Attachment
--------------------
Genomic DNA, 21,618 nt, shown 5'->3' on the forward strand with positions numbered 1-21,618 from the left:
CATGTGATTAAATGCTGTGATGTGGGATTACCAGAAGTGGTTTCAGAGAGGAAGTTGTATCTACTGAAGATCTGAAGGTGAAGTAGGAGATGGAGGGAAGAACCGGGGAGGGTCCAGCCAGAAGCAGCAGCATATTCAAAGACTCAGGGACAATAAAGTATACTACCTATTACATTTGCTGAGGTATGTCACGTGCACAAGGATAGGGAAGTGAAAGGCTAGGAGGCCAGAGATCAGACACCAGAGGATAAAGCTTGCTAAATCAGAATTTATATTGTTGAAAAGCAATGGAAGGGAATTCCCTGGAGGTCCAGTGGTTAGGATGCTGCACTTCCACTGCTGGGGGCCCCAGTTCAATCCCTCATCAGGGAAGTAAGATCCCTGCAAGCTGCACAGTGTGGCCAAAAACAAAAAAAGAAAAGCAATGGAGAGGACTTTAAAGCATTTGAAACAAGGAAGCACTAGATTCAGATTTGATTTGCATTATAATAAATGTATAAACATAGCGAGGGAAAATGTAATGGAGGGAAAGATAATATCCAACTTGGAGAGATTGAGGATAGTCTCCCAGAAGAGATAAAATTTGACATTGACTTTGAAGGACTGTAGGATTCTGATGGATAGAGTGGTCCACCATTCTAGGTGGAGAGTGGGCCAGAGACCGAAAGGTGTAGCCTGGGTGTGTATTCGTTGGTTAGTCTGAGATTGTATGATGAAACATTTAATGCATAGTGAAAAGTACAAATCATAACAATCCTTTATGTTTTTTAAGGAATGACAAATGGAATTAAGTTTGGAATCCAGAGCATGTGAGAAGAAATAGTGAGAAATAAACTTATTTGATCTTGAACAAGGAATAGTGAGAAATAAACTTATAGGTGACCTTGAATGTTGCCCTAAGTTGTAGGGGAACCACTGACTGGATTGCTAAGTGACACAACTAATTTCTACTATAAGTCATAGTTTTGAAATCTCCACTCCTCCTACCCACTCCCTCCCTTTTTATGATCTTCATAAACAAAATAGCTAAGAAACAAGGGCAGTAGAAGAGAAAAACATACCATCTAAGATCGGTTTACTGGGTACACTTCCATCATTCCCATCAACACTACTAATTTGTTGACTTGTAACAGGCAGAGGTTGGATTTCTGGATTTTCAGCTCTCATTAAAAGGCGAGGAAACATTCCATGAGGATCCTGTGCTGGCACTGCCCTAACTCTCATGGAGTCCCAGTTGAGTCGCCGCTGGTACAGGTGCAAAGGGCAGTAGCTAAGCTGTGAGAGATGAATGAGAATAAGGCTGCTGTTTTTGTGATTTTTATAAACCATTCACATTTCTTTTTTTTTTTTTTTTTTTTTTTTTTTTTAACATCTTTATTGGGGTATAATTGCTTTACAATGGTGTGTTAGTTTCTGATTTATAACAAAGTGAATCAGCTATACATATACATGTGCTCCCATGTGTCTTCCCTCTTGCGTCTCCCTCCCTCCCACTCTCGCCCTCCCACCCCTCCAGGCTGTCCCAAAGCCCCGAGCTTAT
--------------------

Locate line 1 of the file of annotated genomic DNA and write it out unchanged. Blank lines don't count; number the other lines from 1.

Genomic DNA, 21,618 nt, shown 5'->3' on the forward strand with positions numbered 1-21,618 from the left: